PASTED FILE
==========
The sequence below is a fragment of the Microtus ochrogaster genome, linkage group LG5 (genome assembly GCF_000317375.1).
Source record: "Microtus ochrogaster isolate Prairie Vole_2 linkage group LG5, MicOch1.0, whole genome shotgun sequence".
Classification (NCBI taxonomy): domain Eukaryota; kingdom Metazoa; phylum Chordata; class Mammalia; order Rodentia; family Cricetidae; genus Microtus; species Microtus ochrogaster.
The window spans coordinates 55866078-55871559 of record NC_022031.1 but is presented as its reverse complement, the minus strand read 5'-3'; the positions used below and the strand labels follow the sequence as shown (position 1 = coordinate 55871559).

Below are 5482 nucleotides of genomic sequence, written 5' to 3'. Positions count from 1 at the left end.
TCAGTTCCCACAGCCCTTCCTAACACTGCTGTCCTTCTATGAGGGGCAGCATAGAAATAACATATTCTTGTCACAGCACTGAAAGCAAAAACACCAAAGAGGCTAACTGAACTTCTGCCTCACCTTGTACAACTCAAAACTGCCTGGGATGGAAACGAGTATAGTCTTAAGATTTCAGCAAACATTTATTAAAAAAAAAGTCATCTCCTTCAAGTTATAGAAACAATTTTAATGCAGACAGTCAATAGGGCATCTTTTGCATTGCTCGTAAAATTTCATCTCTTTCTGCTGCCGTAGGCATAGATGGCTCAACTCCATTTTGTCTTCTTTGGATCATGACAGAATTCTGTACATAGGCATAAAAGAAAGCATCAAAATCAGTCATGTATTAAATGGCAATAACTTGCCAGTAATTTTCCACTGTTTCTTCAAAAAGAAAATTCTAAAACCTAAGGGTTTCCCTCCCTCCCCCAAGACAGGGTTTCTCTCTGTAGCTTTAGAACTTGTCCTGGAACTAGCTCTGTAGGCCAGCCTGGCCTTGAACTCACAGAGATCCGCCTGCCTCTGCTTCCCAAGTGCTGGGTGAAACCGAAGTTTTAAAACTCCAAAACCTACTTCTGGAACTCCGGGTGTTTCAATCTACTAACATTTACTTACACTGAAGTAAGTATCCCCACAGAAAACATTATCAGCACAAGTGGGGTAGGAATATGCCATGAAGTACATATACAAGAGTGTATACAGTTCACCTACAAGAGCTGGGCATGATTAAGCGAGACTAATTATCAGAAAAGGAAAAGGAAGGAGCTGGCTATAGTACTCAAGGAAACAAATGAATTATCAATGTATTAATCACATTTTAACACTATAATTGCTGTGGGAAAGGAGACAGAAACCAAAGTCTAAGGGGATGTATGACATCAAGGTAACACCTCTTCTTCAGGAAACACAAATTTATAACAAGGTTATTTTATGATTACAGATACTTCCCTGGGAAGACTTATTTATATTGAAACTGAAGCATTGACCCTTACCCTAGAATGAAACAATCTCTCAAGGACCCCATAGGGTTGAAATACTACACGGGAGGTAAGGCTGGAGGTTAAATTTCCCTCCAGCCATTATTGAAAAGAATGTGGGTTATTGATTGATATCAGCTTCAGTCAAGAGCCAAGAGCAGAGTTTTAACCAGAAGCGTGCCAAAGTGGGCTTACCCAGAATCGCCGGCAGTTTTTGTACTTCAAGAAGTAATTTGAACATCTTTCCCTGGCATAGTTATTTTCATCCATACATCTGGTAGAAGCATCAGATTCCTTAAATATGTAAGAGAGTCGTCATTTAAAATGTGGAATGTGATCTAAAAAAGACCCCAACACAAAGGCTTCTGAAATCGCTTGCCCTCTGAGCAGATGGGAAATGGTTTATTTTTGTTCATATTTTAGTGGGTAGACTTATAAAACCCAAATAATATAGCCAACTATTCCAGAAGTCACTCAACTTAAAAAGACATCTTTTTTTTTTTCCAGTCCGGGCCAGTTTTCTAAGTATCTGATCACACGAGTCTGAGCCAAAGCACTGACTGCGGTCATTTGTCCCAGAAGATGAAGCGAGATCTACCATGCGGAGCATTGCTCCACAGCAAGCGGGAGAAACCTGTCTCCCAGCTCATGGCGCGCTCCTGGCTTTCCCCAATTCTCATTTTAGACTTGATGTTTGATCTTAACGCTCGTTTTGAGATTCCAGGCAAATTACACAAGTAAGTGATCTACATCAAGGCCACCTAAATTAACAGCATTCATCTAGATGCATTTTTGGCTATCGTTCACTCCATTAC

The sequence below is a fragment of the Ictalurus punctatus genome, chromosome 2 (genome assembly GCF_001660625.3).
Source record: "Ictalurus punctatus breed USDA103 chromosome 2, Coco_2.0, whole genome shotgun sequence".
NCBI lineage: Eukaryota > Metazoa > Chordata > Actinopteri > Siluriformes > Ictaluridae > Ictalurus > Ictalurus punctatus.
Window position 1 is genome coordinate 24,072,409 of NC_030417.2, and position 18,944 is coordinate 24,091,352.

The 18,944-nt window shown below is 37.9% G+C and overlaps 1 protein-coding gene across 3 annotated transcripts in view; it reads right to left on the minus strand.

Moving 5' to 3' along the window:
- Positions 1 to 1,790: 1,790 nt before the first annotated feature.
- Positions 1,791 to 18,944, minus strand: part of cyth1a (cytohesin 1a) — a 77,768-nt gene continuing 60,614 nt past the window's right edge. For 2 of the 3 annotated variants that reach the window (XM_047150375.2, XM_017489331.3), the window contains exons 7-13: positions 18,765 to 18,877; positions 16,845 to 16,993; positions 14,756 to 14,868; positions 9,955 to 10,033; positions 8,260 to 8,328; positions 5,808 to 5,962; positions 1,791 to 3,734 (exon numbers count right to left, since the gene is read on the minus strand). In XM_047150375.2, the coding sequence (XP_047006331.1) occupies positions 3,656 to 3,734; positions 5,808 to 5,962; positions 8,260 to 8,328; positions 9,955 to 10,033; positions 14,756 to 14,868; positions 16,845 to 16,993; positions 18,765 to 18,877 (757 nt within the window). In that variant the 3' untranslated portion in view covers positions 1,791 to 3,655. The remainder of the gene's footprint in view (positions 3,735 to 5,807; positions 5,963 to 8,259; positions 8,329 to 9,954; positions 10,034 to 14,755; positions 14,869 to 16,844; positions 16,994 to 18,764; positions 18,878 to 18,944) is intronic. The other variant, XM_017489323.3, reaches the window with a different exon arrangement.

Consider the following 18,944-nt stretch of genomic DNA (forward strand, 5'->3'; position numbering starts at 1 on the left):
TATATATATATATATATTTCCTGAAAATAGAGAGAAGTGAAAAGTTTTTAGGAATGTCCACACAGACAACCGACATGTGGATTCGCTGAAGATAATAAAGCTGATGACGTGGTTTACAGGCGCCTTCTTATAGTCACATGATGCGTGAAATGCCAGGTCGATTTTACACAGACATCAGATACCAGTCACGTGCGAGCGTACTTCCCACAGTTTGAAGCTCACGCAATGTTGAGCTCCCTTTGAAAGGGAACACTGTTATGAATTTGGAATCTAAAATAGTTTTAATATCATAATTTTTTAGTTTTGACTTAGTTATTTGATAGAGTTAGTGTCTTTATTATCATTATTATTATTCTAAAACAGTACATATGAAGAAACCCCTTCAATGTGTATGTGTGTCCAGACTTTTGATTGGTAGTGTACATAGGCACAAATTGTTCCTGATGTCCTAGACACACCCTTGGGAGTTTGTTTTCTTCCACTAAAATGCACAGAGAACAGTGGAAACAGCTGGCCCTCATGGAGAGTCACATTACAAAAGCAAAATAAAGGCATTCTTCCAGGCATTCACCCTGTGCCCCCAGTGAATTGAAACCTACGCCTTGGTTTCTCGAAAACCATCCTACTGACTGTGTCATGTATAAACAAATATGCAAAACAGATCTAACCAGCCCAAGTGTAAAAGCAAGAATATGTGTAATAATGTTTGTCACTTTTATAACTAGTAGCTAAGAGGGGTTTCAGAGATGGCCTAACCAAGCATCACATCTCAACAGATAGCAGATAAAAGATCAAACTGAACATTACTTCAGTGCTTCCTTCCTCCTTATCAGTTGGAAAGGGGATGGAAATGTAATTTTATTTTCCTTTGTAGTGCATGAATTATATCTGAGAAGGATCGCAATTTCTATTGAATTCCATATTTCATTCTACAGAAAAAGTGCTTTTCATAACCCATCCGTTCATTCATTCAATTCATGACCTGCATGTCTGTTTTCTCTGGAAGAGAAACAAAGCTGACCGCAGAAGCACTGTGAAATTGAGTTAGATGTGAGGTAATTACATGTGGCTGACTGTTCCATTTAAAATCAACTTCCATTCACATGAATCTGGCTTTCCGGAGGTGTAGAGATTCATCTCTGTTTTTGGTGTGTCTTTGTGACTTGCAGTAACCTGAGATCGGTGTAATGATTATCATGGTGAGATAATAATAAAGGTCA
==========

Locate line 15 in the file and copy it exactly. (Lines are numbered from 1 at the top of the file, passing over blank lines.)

Consider the following 18,944-nt stretch of genomic DNA (forward strand, 5'->3'; position numbering starts at 1 on the left):